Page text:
Polysaccharide And Hydrolysis

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To answer the question, it is first necessary to understand what a polysaccharide is and what hydrolysis is.

The four "building blocks of life" is a commonly used phrase that refers to four kinds of small molecules that are essential in the creation and formation of larger macromolecules that exist in every living organism. These four molecules consist of simple sugars, fatty acids, amino acids, and nucleotides. "Poly-" means "many", and "saccharide" means "sugar," so as the name suggests, a polysaccharide is a type of sugar. In fact, it is a polymer made up of chains of sugar monomers, also known as monosaccharides, and monosaccharides are simple sugars such as glucose, fructose, and galactose. Sugars are important because they make up carbohydrates
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In order to synthesize, or create, a polysaccharide, a molecule of water is removed from two or more monosaccharide sub-units. In removing a hydrogen molecule from one sub-unit and a hydroxyl group from another sub-unit, an ether bond is formed between the two sub-unit. At the same time, a water molecule is created and released. Condensation synthesis is a process that stores energy in a larger molecule. In order to release this energy, it is necessary to break the larger molecule into small sub-components. The opposite of condensation synthesis is therefore hydrolysis ("Hydrolysis and …show more content…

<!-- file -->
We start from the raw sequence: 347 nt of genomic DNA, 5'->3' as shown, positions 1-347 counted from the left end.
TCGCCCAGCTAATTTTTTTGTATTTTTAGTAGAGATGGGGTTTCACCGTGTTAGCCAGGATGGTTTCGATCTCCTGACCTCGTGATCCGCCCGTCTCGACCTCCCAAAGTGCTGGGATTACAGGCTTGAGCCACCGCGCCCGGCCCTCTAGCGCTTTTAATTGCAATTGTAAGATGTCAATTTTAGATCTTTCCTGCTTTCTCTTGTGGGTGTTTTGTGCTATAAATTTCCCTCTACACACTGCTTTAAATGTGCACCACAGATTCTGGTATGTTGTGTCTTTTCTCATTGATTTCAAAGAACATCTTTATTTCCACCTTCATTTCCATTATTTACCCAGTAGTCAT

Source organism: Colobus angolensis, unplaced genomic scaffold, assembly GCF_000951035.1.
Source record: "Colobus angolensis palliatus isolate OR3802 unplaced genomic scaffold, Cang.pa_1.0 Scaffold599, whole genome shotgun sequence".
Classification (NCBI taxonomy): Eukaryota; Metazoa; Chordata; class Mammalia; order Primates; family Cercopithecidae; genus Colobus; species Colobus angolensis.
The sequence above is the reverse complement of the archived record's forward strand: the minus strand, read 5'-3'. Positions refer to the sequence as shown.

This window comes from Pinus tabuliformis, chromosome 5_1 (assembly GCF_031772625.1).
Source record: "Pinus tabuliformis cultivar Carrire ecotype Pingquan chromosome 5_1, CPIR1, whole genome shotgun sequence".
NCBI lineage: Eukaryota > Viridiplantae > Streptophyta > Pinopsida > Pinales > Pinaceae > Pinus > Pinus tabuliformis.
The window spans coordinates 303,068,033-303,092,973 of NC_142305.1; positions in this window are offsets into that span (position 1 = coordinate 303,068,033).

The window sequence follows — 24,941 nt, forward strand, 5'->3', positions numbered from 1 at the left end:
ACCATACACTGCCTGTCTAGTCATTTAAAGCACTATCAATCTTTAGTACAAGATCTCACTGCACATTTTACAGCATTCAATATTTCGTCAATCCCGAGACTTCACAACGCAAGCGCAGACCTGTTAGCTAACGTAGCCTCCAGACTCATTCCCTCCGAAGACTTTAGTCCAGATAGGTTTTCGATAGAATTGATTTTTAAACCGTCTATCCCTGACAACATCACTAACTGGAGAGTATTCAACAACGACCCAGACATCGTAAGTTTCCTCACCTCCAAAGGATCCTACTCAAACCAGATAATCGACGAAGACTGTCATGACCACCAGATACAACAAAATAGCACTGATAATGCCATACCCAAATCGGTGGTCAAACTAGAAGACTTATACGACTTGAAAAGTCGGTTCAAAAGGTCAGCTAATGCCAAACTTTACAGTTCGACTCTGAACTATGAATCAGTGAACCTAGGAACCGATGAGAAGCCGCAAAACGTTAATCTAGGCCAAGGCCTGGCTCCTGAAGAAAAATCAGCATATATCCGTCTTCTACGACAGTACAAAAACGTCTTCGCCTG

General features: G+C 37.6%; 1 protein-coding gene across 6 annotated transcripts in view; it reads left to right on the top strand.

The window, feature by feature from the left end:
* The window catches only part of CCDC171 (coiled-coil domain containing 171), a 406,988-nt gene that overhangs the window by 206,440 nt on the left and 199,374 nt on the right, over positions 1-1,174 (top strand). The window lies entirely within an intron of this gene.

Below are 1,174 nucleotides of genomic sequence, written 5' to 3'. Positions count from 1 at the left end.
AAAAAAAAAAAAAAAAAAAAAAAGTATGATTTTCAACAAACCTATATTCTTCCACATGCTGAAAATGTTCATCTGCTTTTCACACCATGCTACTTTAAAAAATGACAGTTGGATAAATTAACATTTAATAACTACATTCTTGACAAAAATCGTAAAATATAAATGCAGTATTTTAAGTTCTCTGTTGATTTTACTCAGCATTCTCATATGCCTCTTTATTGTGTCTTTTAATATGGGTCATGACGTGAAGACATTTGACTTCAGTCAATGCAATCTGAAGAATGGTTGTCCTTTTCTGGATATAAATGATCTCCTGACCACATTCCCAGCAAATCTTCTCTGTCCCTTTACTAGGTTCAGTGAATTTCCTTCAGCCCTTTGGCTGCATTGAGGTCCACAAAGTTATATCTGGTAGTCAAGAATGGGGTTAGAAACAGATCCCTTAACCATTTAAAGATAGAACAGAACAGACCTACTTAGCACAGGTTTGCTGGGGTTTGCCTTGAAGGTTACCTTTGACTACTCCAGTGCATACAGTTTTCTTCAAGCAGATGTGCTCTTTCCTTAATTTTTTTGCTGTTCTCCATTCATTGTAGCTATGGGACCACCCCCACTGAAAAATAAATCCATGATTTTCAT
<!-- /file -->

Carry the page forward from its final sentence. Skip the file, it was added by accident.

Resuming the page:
In contrast, hydrolysis releases energy, therefore it is an exergonic reaction (Citovsky, Lecture #8).

Now, there is a sufficient amount of information to approach at the question once again.

Choice A cannot be the solution for somewhat obvious reasons. If the problem states that the polysaccharide is composed of 828 glucose molecules, then total hydrolysis of the polysaccharide should produce 828 glucose molecules, as opposed to 827. Glucose molecules are not destroyed during hydrolysis, so this choice should make anyone question where that last glucose molecule went.

Choice B also makes very little sense. During the process of hydrolysis, it is necessary to use a water molecule to split a bond. 827 water molecules are needed to split the 827 bonds that exist between the 828 monosaccharides within the polysaccharide, but no water should be produced during hydrolysis. (In fact, the production of water molecules in a "water-splitting" reaction sounds a little counter-intuitive in and of itself.)

Choices D and E are also incorrect for reasons similar to that of choice B. Water is used in hydrolysis, but it certainly is not

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